“Let your hook always be cast. Some fish will eat the bait and the free food will come your way”.
This was a popular belief in the Andaman islands until recently. However, these days, not even a nibble is guaranteed. Senior fishermen speak of dwindling catch and how they are struggling to make ends meet. Why then are these people still spending time and money trying to catch fish? The simple version of the answer: they are hopeful. They are responding to changes in supply and demand, seeking new markets, exploring new and deeper waters.
The complicated version, however, is wrapped up in the global economics of seafood – an area of study that, while still in its infancy, must be understood to save the remaining fish stock of the Andaman islands.
The early history of commercial fisheries focused on Trochus and sea cucumbers, and then shifted to sharks, crabs and pelagic species. However, in the last decade, there has been a major shift, from subsistence fisheries to fisheries to meet the demands of new markets, driven by a species of grouper fish: Plectropomus leopardus, commonly called the dollar fish or coral trout. The demand for this fish rose in early 2000. Once considered to be ‘trash’, the dollar fish suddenly started selling for a higher price because eating a red-coloured fish is considered to be a sign of prosperity in China, where nearly all of these fish are headed. Today a significant proportion of the landed fish stock is exported to Southeast Asia.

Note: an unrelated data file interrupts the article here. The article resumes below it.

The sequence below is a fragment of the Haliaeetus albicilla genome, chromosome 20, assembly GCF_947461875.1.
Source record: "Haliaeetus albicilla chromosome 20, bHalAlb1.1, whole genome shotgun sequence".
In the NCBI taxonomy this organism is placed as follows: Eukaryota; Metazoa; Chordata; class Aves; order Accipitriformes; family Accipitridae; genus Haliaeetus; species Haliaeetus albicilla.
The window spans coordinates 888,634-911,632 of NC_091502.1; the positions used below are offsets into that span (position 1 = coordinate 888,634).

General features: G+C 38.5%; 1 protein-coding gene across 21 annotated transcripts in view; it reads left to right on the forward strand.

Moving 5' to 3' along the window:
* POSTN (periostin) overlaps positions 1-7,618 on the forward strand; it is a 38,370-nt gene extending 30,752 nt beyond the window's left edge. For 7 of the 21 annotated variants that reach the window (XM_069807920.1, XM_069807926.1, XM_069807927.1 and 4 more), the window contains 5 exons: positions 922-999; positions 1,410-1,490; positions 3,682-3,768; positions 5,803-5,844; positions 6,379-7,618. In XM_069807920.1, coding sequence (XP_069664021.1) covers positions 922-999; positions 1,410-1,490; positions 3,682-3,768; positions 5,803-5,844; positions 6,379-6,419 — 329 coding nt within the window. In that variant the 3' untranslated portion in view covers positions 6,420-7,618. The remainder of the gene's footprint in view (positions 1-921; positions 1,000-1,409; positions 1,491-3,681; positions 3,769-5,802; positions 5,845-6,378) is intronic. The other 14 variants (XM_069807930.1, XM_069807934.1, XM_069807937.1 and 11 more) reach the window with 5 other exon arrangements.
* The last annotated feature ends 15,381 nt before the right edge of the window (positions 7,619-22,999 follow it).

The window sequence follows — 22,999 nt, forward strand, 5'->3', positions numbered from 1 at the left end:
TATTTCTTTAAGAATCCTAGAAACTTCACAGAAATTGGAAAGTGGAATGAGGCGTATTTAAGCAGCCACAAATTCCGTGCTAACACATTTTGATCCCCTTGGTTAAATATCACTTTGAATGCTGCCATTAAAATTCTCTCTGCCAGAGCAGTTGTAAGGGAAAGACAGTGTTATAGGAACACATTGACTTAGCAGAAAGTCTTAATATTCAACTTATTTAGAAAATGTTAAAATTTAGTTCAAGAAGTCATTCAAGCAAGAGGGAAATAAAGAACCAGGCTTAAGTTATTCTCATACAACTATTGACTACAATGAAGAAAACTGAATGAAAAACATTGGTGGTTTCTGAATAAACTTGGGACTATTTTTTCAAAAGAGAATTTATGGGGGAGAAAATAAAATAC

The most common gear for catching dollar fish is a hook-and-line. The hook is set to cast, the fish nibbles on the bait and is snared in the process. Along with dollar fish, many other fish get caught nibbling the bait, including snappers, barracudas, jacks and sharks. Most of these fish are top predators of the sea: they feed on smaller fish and invertebrates like crabs, shrimps and lobster. They play an important role in maintaining the health of coral reef ecosystems. Their deaths can, and do, have bitter consequences for an island marine ecosystem.
The Andaman islands were hit by the tsunami in 2004. The memory of local people divides the islands into ‘before’ and ‘after’ the tsunami. And immediately after the tsunami, the fisheries took a toll as many small-scale fishermen lost their boats and nets to the vicious waves.